Working graveyard shift

By Candice Wojnarowski
February 26, 2009

If this was the 19th century, eight hours of my day would be spent in a cemetery, listening for those who had been mistakenly buried alive.

For those of us who report to work long after everyone is asleep, the graveyard shift has not changed all that much in the past 200 years; for the most part, it is still the quietest, loneliest shift.

There are many advantages and disadvantages that come with working overnight. It is important to consider each of these before accepting a third-shift position.

The obvious advantage is that you have the whole day to yourself, a very appealing aspect of working overnight. Most companies also tend to pay more for overnight workers since it is not a popular shift. Rules and regulations are often more relaxed for third-shift employees due to the “off-hours” atmosphere.

There are numerous drawbacks associated with this schedule too including hours of alone time, sleep deprivation and bouts of depression. The only way to survive the difficult transition from diurnal to nocturnal is to develop effective time management, and establishing a sleep schedule.

Depending on your exact position and profession, privileges and responsibilities may vary accordingly. For example, a security guard working the third shift would have much less free time than a retail associate.

I have worked three third-shift jobs in my lifetime, and each one, though drastically different, has consisted of the same pros and cons.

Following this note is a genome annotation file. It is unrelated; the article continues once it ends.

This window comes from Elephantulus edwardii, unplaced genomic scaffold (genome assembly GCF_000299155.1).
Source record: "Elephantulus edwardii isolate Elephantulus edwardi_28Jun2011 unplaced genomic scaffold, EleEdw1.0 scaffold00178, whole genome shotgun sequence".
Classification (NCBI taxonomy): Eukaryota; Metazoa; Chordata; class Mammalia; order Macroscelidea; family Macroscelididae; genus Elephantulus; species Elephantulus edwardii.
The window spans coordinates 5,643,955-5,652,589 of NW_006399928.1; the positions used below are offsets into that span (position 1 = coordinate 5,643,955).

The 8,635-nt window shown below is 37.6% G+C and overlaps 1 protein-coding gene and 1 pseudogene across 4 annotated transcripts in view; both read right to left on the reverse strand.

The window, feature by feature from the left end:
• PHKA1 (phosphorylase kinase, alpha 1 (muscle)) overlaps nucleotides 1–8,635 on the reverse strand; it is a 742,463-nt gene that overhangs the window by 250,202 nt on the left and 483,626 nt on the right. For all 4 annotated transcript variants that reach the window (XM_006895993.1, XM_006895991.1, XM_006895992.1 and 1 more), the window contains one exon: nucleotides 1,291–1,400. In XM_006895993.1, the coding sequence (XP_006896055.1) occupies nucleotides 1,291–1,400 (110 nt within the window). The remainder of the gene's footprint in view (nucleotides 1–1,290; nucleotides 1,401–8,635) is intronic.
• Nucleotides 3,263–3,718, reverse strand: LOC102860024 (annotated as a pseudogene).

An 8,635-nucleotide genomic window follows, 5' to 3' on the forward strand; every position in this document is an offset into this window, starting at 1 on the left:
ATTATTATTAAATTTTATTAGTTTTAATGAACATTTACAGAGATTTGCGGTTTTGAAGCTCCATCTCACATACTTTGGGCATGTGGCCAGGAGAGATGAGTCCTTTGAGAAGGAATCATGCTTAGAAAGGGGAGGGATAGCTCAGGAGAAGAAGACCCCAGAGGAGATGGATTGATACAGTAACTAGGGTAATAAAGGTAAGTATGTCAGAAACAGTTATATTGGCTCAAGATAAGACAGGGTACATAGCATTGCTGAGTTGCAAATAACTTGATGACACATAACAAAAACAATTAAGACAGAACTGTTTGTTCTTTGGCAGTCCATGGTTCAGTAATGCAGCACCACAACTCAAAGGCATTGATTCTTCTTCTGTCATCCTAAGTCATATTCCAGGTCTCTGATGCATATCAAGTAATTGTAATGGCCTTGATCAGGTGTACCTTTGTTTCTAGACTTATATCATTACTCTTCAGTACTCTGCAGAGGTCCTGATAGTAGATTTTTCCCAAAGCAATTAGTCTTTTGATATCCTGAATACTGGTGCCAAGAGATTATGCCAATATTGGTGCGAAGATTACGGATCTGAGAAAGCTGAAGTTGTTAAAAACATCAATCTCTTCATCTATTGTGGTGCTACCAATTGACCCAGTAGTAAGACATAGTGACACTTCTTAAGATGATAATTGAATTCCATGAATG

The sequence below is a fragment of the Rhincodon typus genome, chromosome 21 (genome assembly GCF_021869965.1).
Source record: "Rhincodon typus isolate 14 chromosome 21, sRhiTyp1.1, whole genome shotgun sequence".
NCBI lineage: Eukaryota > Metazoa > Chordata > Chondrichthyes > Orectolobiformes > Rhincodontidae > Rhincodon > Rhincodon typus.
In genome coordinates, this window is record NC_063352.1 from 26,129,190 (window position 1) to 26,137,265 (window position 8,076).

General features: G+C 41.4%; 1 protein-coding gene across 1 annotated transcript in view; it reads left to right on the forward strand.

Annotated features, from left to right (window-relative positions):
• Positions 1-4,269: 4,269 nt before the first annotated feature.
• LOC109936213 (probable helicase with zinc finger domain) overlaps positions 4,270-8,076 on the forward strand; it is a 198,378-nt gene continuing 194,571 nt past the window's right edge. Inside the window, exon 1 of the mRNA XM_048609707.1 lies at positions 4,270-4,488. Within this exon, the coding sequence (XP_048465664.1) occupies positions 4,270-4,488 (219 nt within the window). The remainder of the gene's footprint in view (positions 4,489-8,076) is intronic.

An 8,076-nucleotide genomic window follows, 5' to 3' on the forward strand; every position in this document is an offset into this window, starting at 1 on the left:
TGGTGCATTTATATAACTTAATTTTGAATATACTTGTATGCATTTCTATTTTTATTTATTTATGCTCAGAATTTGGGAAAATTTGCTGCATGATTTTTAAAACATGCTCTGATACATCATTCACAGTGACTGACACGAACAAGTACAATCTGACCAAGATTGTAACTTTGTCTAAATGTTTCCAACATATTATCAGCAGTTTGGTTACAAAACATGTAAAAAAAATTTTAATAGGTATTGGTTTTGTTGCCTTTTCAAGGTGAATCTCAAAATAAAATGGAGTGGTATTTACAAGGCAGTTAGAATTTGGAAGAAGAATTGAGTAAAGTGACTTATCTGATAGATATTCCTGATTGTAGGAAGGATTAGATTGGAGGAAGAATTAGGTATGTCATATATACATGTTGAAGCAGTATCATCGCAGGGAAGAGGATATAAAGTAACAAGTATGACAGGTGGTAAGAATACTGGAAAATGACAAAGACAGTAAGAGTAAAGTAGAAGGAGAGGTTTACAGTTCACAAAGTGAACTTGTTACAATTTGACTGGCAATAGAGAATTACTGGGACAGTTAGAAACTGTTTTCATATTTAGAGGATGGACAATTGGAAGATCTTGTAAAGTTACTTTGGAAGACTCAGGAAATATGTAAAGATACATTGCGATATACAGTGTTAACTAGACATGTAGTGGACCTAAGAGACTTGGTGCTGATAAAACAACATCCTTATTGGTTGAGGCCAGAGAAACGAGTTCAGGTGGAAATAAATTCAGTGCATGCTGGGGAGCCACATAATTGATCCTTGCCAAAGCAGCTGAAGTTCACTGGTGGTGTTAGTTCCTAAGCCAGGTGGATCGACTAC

For example, working third shift retail allowed for me to listen to my iPod for eight hours while stocking shelves and completing product movements. There was no customer interaction, and therefore no uniform requirement.

As a valet manager at Embassy Suites in Center City, I was busy parking cars and verifying ticket information for about three hours. The remaining five hours were more or less mine to study, do homework, read or even just sit and relax.

My current position, a concierge at a condominium, requires a bit more vigilance than I was used to. It is a very high-class building in an upscale part of the city, but there are still issues with crime.

I am responsible for registering all visitors, monitoring security cameras, watching resident cars and auditing keys. I do, however, have access to the Internet for the majority of the night, and am encouraged to study and do homework at the desk.

From personal experience, I have found that the advantages of this shift outweigh the disadvantages. I have weekends off, solid hours to devote to homework, a quiet working environment and the ability to take a varied class schedule.

I still struggle with balance and time management. Deadlines and group work prove to be difficult because I am literally operating on an opposite schedule from most of the people I know. It is easy to get lonely and depressed due to the quiet darkness that comes with the graveyard shift.

My best advice for anyone considering a third- shift position is to talk to your friends about it in detail. This will take a toll on your social life, and they should understand what this means before you make the switch. Establish a sleeping schedule before you start; either plan to sleep when you get out of work, or before you go in, but set aside a few solid hours.

And finally, practice time management, especially with school work. Projects and tests won’t disappear just because you are operating on a different schedule.

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Candice Wojnarowski

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